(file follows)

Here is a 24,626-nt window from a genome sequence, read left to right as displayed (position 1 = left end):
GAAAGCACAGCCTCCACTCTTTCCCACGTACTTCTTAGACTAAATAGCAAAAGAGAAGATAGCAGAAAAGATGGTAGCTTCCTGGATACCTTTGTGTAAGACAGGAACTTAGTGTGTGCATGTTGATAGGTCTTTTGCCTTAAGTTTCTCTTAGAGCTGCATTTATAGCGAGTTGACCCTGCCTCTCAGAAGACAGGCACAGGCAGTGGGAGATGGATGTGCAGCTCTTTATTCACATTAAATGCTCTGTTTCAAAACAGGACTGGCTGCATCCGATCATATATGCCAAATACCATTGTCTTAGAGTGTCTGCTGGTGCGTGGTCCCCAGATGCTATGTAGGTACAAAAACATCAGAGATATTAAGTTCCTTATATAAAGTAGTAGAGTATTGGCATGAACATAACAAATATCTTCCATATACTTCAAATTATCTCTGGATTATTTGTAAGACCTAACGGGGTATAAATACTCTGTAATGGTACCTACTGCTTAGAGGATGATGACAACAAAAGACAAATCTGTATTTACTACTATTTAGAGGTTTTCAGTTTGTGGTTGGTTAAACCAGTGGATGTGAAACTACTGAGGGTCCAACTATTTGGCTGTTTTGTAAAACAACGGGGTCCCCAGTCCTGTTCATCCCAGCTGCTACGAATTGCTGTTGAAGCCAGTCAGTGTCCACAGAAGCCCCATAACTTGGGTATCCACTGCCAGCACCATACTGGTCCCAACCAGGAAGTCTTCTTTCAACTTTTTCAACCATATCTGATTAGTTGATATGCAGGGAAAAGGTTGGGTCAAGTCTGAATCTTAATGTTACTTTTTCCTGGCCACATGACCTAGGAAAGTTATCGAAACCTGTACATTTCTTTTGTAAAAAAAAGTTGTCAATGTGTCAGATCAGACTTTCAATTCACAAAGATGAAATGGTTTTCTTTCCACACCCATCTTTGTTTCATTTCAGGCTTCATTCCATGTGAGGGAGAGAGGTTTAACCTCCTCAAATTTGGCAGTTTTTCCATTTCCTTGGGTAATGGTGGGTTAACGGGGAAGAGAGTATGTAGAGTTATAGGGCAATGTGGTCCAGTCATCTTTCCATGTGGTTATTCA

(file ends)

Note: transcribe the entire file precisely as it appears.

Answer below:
Here is a 24,626-nt window from a genome sequence, read left to right as displayed (position 1 = left end):
GAAAGCACAGCCTCCACTCTTTCCCACGTACTTCTTAGACTAAATAGCAAAAGAGAAGATAGCAGAAAAGATGGTAGCTTCCTGGATACCTTTGTGTAAGACAGGAACTTAGTGTGTGCATGTTGATAGGTCTTTTGCCTTAAGTTTCTCTTAGAGCTGCATTTATAGCGAGTTGACCCTGCCTCTCAGAAGACAGGCACAGGCAGTGGGAGATGGATGTGCAGCTCTTTATTCACATTAAATGCTCTGTTTCAAAACAGGACTGGCTGCATCCGATCATATATGCCAAATACCATTGTCTTAGAGTGTCTGCTGGTGCGTGGTCCCCAGATGCTATGTAGGTACAAAAACATCAGAGATATTAAGTTCCTTATATAAAGTAGTAGAGTATTGGCATGAACATAACAAATATCTTCCATATACTTCAAATTATCTCTGGATTATTTGTAAGACCTAACGGGGTATAAATACTCTGTAATGGTACCTACTGCTTAGAGGATGATGACAACAAAAGACAAATCTGTATTTACTACTATTTAGAGGTTTTCAGTTTGTGGTTGGTTAAACCAGTGGATGTGAAACTACTGAGGGTCCAACTATTTGGCTGTTTTGTAAAACAACGGGGTCCCCAGTCCTGTTCATCCCAGCTGCTACGAATTGCTGTTGAAGCCAGTCAGTGTCCACAGAAGCCCCATAACTTGGGTATCCACTGCCAGCACCATACTGGTCCCAACCAGGAAGTCTTCTTTCAACTTTTTCAACCATATCTGATTAGTTGATATGCAGGGAAAAGGTTGGGTCAAGTCTGAATCTTAATGTTACTTTTTCCTGGCCACATGACCTAGGAAAGTTATCGAAACCTGTACATTTCTTTTGTAAAAAAAAGTTGTCAATGTGTCAGATCAGACTTTCAATTCACAAAGATGAAATGGTTTTCTTTCCACACCCATCTTTGTTTCATTTCAGGCTTCATTCCATGTGAGGGAGAGAGGTTTAACCTCCTCAAATTTGGCAGTTTTTCCATTTCCTTGGGTAATGGTGGGTTAACGGGGAAGAGAGTATGTAGAGTTATAGGGCAATGTGGTCCAGTCATCTTTCCATGTGGTTATTCA